Carlson: Tired of Alabama, Ohio State and Co. always in College Football Playoff? Here's a fix
A week has passed since the college football season came to a close with Alabama and Ohio State playing for the national title.
At least it wasn't Alabama and Clemson in the Big Bowl again.
Though it was the Crimson Tide winning the championship again.
College football’s biggest games have become like broken records, with the same teams and the same results, many of them lopsided, on that annoying repeat each season.
Parity has gone poof.
Some believe those results are why the College Football Playoff should go no further than four teams. Don’t add any more teams at the bottom. Don’t create even more blowouts.
I understand the logic, but it's flawed. Expanding the playoff would actually help college football, ultimately reducing the number of lopsided games and making a more level playing field throughout the sport. It would be great to have eight teams in the playoff with automatic bids for every Power 5 conference champ and the top-ranked Group of 5 team, but it would be even better to have 12 or 16.
More recruits see more programs as championship contenders.
Before we go any further, let’s establish two things.
First, the playoff has become a monolith. Like it or not, it has become THE driving force in college football. Winning a championship is the thing that pushes most teams in most sports at most levels, but because college football has long had the bowl system, there have been other accomplishments for teams to hang their hats on over the decades.
Nothing wrong with that.
But there’s also nothing wrong with priorities changing and orientations shifting.
The College Football Playoff has become the sun around which the sport revolves.
Second, the handful of teams that have become playoff regulars have done so because they have a huge advantage in talent. I know that might seem obvious — you have to have great talent to win so many games year after year — but what might not be so clear is just how top heavy the distribution of talent has become in college football.
Last year, more than half of all first-round picks in the NFL Draft came from just five schools: Alabama, Clemson, LSU, Ohio State and OU.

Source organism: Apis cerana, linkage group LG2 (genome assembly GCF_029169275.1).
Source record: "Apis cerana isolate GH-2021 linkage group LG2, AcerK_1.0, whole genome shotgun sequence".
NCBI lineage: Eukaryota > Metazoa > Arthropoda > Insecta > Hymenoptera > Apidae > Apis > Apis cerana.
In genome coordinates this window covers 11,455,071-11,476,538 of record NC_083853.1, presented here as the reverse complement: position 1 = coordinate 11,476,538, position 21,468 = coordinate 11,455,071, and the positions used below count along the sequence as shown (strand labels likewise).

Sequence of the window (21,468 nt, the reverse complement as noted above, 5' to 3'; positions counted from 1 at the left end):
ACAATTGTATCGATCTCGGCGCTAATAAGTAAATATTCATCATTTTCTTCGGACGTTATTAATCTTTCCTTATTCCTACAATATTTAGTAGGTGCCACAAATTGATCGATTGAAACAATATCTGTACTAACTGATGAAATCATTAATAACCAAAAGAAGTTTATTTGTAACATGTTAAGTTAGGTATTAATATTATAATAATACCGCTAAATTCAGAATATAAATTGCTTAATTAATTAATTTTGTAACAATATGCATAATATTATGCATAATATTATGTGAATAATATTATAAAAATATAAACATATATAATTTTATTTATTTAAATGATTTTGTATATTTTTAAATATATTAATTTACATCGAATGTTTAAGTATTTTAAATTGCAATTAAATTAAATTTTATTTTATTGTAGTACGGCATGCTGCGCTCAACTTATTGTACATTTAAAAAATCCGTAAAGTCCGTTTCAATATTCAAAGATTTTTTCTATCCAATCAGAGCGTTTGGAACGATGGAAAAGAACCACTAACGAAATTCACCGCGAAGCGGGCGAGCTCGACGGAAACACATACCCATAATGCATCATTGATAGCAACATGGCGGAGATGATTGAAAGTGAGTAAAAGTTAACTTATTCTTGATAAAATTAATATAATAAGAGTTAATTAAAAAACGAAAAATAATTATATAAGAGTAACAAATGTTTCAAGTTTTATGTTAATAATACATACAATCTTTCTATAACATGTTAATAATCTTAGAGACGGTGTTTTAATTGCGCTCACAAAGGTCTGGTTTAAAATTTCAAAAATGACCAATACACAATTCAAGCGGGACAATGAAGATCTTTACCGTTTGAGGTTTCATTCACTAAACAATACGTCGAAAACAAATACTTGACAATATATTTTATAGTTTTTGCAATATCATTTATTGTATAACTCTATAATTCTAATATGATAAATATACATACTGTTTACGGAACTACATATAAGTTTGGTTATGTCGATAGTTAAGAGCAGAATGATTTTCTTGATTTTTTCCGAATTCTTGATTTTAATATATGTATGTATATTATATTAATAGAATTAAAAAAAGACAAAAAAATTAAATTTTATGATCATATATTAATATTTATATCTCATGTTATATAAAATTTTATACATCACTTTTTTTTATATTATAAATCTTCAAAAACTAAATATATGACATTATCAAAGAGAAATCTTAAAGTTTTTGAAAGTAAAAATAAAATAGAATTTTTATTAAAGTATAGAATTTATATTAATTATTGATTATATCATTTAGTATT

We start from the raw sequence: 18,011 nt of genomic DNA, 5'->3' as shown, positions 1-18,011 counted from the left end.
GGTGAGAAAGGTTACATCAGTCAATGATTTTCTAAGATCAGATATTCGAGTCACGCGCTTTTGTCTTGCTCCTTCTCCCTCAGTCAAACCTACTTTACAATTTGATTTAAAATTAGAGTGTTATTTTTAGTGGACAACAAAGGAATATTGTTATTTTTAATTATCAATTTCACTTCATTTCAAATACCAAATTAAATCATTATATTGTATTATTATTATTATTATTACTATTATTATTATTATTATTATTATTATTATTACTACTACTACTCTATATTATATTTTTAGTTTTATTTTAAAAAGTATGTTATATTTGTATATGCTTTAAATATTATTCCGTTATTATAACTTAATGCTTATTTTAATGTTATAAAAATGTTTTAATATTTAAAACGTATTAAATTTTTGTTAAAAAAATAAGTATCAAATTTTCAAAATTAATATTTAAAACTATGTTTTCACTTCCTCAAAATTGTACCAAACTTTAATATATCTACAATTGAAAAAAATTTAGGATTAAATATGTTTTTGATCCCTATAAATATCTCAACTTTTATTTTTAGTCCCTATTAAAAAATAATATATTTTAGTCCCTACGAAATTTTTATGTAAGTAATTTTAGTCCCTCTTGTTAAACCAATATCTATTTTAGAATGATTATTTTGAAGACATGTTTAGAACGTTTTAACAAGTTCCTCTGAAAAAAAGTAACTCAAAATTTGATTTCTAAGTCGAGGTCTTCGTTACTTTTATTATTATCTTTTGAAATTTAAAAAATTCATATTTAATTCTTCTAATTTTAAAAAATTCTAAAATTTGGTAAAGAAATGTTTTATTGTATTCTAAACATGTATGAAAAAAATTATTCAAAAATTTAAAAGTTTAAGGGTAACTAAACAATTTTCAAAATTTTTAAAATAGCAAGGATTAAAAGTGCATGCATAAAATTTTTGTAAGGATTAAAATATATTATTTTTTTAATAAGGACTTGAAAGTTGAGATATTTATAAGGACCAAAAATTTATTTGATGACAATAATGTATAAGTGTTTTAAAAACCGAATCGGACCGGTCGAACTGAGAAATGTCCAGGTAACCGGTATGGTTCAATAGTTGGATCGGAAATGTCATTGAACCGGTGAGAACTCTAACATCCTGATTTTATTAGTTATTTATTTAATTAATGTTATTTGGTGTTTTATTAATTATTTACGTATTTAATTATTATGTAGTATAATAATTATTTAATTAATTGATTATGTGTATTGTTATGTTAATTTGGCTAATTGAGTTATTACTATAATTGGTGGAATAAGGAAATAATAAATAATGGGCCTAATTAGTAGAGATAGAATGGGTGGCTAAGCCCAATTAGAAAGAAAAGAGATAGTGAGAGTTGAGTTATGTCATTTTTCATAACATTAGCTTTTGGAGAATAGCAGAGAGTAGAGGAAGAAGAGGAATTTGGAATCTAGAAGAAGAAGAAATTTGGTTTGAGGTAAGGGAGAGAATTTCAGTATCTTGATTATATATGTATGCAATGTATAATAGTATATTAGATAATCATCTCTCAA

Five programs accounted for 17 of the 32 first-round picks.
And there’s every reason to believe that consolidation of talent is only going to continue. Look at the recruiting rankings for the Class of 2021, and you’ll see many of the same programs.
The top five: Alabama, Clemson, Ohio State, LSU and Georgia.
So, if you’ve grown tired of the broken record that the playoff has become, I have bad news — it’s not going to change any time soon.
But expanding the playoff would set college football on a new course. It would create more of what sports fans love, parity and excitement, by allowing more programs to sell recruits on the possibility of going to the postseason.
Right now, coaches from programs all across the country pitch prospects on a chance to compete for a title, but it really isn’t true at most places. And that is becoming increasing obvious to anyone paying even the slightest bit of attention.
This past season, for example, Cincinnati and Coastal Carolina were undefeated during the regular season, but neither Group of 5 team so much as sniffed the playoff. Having one of them in the playoff would’ve signaled to the college football world that there's room for new programs. Instead, it's the same old, same old, and that is only intensifying the concentration of talent at the top.
Listen, the playoff isn’t the only reason the balance is boffo. Recruits, after all, pick schools for myriad reasons. Proximity to home. Availability of playing time. Connection with coaches. Fit in the system. Track record of sending players to the NFL.
But the ability to play for a national championship is becoming a bigger and juicier carrot. Expanding the playoff would give more teams a shot, and that would eventually spread talent more broadly.
It wouldn’t happen right away. Truth be told, for a few years, the playoff would likely have some ugly blowouts. There would be some growing pains.
But in the same way an NCAA Men’s Basketball Tournament with 60-plus teams has given the likes of Gonzaga and Creighton and Butler and Northern Iowa and so many more to build programs that can stand toe-to-toe with the blue bloods, an expanded playoff would have similar benefits for college football.
Expanding won’t fix everything.
Won’t fix it immediately either.
But the broken record will never stop skipping if college football doesn’t expand the playoff and nudge the needle forward.
Jenni Carlson: Jenni can be reached at 405-475-4125 or email@example.com. Like her at facebook.com/JenniCarlsonOK, follow her at twitter.com/jennicarlson_ok, and support her work and that of other Oklahoman journalists by purchasing a digital subscription today.